The local Southern Youth Center (SYC) has resumed its life skills courses for kids since June, attracting the participation of more than 1,000 pupils. Some 100 learners were scheduled to join the first eight-day course starting June 12 and taking place in Dong Nai, Binh Duong, Vung Tau and HCM City. They are set to be trained to develop disciplinary habits as well as independent and adaptive living skills so that they can take care of themselves and know how to deal with dangerous everyday situations.
Also in June, the An Nhien center for life skills and experiential tourism kicked off its first summer programme title ‘Canh dong bat tan’ (the endless field). Located in the neighbouring province of Long An, it offers a series of enticing activities such as hunting fireflies, picking water lily, cycling, swimming, canoeing, exploring the film set, and visiting an essential oil processing factory.
A representative of the centre, Nguyen Quoc Viet, said the establishment aims to help children experience the nature in rural areas, thereby having a richer and more diverse view of life.
Meanwhile, since the middle of May, the municipal children’s house opened classes in martial arts, painting, music, modern dance, handicrafts, robotics, and modeling. Their fees range from 400,000 to 1 million VND (17.23 – 43.08 USD), which are affordable for most urban families.
English language classes are a key activity of many children during summer, with popular organisations in the city like the Vietnam-USA Society English Centers (VUS) and ILA offering myriad activities aiming at children aged between 4 and 16.
In addition to life skills, English language, and military courses, those teaching children how to swim are also on parents’ radar. Vietnam has decreased the number of child drowning cases by 100 each year since 2016. While this may seem like an encouraging outcome initially, the fact remains that drowning is still among the leading causes of death for children in the country.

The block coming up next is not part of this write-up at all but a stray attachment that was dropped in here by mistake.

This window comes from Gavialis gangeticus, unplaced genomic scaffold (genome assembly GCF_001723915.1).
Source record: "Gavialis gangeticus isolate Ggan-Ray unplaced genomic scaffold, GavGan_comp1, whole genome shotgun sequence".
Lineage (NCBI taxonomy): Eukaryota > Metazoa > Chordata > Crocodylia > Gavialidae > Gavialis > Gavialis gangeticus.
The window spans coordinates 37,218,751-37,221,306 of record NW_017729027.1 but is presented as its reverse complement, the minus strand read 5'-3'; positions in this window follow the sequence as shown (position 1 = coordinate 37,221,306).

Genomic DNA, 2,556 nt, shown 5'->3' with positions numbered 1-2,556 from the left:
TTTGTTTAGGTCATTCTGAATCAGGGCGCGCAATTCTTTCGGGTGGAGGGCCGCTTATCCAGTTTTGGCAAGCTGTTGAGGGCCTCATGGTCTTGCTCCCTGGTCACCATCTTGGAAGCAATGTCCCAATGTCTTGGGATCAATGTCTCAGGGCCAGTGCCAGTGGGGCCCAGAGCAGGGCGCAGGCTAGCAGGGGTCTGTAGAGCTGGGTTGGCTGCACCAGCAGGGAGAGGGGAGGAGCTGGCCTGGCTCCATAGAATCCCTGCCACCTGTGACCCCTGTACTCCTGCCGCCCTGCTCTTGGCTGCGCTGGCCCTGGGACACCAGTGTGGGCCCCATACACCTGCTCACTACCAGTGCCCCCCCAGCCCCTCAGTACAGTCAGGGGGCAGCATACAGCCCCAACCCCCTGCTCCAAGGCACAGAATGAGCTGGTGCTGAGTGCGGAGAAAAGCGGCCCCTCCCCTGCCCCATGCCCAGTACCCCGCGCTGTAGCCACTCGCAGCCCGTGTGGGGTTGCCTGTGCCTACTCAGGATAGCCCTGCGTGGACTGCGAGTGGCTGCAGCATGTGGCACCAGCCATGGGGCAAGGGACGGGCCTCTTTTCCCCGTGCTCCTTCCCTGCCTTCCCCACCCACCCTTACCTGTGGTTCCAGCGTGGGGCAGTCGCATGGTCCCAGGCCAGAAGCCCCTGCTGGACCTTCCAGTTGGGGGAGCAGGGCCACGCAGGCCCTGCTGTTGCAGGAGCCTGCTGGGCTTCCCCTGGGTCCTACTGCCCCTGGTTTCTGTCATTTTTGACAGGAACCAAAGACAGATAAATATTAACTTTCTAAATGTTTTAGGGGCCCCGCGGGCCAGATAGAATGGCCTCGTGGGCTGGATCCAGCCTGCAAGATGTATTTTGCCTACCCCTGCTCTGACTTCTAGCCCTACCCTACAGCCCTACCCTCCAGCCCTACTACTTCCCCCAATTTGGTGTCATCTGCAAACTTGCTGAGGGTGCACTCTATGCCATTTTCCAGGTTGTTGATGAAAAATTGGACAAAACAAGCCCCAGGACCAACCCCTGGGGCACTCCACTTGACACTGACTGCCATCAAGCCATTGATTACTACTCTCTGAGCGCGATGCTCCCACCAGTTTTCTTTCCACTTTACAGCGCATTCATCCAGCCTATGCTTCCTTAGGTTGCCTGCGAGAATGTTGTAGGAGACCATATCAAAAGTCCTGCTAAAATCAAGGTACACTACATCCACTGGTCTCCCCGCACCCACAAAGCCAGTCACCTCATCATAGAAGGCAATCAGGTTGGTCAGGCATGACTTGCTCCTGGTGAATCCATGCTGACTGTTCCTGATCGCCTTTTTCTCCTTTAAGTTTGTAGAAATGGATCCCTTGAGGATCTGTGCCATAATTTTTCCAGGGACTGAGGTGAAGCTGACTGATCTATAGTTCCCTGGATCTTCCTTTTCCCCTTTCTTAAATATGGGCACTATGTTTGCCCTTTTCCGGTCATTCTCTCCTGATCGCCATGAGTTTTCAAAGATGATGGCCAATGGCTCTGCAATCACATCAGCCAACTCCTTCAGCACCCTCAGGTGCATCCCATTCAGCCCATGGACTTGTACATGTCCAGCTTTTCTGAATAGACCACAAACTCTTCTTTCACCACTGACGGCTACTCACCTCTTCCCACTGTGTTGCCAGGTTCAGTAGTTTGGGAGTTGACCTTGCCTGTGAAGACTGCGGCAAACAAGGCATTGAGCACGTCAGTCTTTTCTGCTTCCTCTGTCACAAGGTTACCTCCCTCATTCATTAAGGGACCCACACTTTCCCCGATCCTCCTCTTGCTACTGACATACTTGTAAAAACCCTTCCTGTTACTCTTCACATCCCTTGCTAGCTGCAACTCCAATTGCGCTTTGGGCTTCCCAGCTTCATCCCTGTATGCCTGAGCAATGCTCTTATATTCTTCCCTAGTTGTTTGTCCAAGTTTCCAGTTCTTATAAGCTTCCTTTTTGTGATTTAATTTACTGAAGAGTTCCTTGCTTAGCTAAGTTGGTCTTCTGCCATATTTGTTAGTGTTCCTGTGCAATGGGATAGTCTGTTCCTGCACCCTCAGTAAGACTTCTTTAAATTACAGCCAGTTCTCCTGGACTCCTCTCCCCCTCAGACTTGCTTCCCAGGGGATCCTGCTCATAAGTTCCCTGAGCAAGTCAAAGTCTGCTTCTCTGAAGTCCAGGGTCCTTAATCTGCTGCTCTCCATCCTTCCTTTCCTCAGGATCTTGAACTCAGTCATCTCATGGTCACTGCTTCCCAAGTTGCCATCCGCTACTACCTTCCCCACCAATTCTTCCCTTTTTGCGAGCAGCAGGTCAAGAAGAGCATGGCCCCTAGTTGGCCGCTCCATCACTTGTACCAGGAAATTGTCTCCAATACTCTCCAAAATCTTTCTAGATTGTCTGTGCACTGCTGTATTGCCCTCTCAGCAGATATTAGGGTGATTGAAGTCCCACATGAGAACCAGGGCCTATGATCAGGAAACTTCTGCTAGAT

Nguyen Manh Ha, a resident from Thu Duc city, has registered for his son a two-month swimming course, expecting the eighth grader to swim properly and know how to handle others’ drowning at sight.
Ha said as children see their friends being swept away, many jump immediately in the water for rescue and end up getting themselves in trouble. Therefore, rescuing a drowning person also requires skills, he noted.
Nguyen Kien Toan, a division head at the center for fitness and sports in Phu Nhuan district, said that swimming is a sport for health as it boosts breathing effectiveness, which can solve some post-COVID-19 problems in children.
According to Toan, his centre is running classes on drowning prevention for kids and plans to work with a number of local schools to hold a swimming festival in August.
From the professional perspective, Le Minh Huan, lecturer at the Ho Chi Minh City University of Education (HCMUE)’s Department of Psychology, said the summer holiday is important for children to learn new skills, refresh their energy, and prepare their mind for the upcoming academic year.
Outdoor activities and exposure to the nature stimulate the development of their thinking, emotions, knowledge, and skills, Huan added.
Safety is a top priority in choosing summer camps, recommended Tieu Minh Son, communications lecturer of the city’s Van Lang University, who has taught many life skills classes for children.
Health care conditions are also important, particularly for kids who have yet to receive COVID-19 vaccination, he advised./.